From fig leaves to Josephs coat, clothing colors the Bible

Banished from the Garden of Eden for flouting the sole divine prohibition, and condemned (along with their future descendants) to a lifetime of toil and pain, the first man and woman receive one parting gift from their Creator: On their way out, Adam and Eve pick up a new set of clothing. Replacing their makeshift fig leaves, God opts for something in leather. "He made them coats of skin…and He clothed them."

In our everyday lives (and in traditional Jewish practice), the distinction between clothing and skin seems crucial. It makes an enormous difference to us — as we watch television, sit in synagogue, lie on the beach or walk down the street — whether we are looking at epidermis or at garment, at a body or at something external to it. But from the very beginning, the Hebrew Bible blurs the boundary. Even the phrase "coats of skin" is ambiguous. Is God providing a new dermal layer, likened unto a coat, or (as we typically understand this passage) a disposable piece of outerwear made from the skin of another?

As the book of Genesis turns its attention from the family of Man to the family of Abraham, clothing and skin stay connected. Esau, Abraham's grandson, is born ruddy, "all of him like a mantle of hair," covered with a surface that is external to the skin, yet still part of his body. During the pivotal scene in which Jacob impersonates his slightly older brother in order to receive the paternal blessing, Rebecca "clothes his hands and the smoothness of his neck" with the "skins" of the kid she has prepared for her husband's meal. When Jacob appears before Isaac as his brother Esau, it is this skin-clothing that Isaac touches and misidentifies. Where Jacob wears clothing (which is really skin), Isaac senses skin (which is really like a mantle).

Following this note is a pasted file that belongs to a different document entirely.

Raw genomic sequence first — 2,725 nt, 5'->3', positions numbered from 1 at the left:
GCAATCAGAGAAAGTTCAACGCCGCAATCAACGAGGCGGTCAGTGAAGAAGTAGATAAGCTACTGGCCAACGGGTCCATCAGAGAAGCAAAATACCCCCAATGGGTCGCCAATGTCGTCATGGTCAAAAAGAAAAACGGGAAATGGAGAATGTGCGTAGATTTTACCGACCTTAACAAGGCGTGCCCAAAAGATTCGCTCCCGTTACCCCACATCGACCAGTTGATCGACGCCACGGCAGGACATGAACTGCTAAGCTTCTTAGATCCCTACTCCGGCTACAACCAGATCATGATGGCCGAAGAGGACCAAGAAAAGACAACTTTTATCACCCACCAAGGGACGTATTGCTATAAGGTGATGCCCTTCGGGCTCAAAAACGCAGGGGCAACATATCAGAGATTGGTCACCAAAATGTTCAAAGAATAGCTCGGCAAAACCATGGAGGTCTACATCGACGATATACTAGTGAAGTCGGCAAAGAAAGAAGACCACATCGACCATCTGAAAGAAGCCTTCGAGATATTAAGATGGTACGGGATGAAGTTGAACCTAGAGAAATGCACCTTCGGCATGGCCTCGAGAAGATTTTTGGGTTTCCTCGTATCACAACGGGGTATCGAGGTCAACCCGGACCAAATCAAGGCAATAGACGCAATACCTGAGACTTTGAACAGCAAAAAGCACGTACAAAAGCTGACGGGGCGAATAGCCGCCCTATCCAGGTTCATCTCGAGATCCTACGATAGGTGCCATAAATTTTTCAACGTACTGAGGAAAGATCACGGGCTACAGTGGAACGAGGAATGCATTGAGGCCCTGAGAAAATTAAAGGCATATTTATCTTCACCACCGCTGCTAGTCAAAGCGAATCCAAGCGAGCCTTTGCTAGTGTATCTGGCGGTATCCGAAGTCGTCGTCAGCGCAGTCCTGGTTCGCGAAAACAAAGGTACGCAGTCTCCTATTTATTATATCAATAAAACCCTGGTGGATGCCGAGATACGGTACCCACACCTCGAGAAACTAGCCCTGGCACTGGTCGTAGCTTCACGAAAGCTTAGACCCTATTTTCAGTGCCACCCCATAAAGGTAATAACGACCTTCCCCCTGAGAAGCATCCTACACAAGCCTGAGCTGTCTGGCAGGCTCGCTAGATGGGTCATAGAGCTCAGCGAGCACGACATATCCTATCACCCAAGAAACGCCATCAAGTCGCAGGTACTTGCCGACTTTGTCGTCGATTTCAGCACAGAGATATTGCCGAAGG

Isaac is not the only figure in Genesis to mistake the clothes for the man. Presented with the bloody coat (kutonet) of his son, Jacob himself comes to the false conclusion that a beast has devoured Joseph. Shortly thereafter, Joseph is implicated in sexual impropriety when his master's wife presents his abandoned garment as evidence of his bodily presence. Not without reason, clothes without a body conjure images of a body without clothes, thoroughly exposed. On both occasions, Joseph's removed garment marks a struggle, not a simple change in costume.

All of this confusion makes it harder to sustain the familiar prejudice we have toward dress — that clothes are mere surfaces concealing true identity. They conceal, but they also reveal; one word for garment (beged) evokes betrayal (bagad), while the word naked (arum) also denotes deception.

There are many instances in the Tanakh, of course, where clothes do play tricks (to disguise neighbors as nomads, widows as harlots, wealthy women as humble mothers, kings as wayfarers), but in each case the disguise works for a reason. Social identities are fabricated through clothing in the world of the Hebrew Bible, and social identities are not weaker for resting on the surface. Like parchment texts, clothes make a difference somewhere very close to the skin.